Notwithstanding the current pressures on consumers, taking a cautious approach has paid off: a low level of loan defaults compared to rivals during 2020 and 2021 accelerated the company’s journey toward profitability. It nudged in and out of positive monthly accounts last year.Another key move was the decision not to offer a current account after witnessing rivals attract large numbers of customers who then only maintained balances averaging around £500.

Even with the potential to cross-sell other products to current account holders, Zopa deemed the economics did not stack up. Its decision was validated when its CEO reported the bank enjoyed strong repeat behaviour with half of customers keeping savings with the bank when a fixed-term product came to an end.

He told McKinsey: “If I look at my loans, about half of our customers will take a loan again with us within five or six years of the first one. And when they do that, they come directly back to us – we are not spending marketing money on that.”


A unicorn within 18 months of transitioning to a bank, to date the neo has attracted £3billion in deposits and issued around 400,000 cards. Its savings app is rated one of the best on the market and the bank is currently offering one of, if not the best easy-access savings rate in the country.

Like many others, it’s talked about an early IPO, but following a top-up £75million fundraise in February, Ferrero says ‘we will not be rushed to make hasty decisions and will carefully evaluate the investment climate when markets reopen’. Meanwhile, the bank is doubling down on efforts to create more of those financially responsible customers it cherishes.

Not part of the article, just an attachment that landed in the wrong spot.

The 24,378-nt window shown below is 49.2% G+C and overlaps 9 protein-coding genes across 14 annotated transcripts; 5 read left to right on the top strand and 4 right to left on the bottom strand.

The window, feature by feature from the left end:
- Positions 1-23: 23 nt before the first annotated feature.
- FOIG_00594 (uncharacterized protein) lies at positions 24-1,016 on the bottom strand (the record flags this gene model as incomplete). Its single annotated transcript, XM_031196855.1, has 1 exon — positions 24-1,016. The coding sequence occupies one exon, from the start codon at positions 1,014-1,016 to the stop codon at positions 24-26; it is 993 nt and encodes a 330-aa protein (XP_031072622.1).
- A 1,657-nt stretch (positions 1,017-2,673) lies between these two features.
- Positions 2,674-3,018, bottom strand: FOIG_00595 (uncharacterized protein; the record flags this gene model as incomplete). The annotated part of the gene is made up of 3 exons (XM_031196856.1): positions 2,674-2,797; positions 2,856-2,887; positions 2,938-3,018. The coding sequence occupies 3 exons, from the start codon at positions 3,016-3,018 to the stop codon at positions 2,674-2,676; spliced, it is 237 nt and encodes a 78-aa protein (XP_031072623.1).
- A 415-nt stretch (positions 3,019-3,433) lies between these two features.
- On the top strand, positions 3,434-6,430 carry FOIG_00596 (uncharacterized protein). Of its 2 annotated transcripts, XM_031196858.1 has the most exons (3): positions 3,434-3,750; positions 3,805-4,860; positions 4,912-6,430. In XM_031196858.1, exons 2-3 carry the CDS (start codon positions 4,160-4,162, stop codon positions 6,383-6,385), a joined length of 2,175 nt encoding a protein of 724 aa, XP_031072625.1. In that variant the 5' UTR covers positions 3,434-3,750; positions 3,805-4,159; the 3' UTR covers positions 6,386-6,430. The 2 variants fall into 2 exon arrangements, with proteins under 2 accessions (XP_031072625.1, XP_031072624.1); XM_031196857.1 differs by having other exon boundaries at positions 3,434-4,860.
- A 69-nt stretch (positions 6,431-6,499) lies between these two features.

It launched the 2025 Fintech Pledge alongside credit rating agency ClearScore in September, which aims to drive 10 million actions by 2025 that build the financial resilience of consumers. Thirty-four financial institutions have since joined to help people take action to boost their savings, improve credit scores, consolidate debt and lower their bills.It also recently announced a partnership with The Money Charity to create an online course and a series of financial education workshops to reach consumers who may need it most, and these will launch in the coming months.”

Running until December 2025, Zopa Bank and ClearScore will fund the first year of The Money Charity’s work, which will include a free online course, plus more targeted personal finance help for community groups and individuals.By then, the UK’s Consumer Duty law, which demands financial services providers ‘act to deliver good outcomes for retail customers’ as well as, potentially, a legislative framework for BNPL, will be in place. Ferrero welcomes both of those.

“Regulation will undoubtedly help the BNPL space,” she says, “by providing necessary safeguards for customers and creating a level playing field for responsible companies to grow.


This article was published in The Fintech Magazine Issue 28, Page 20-21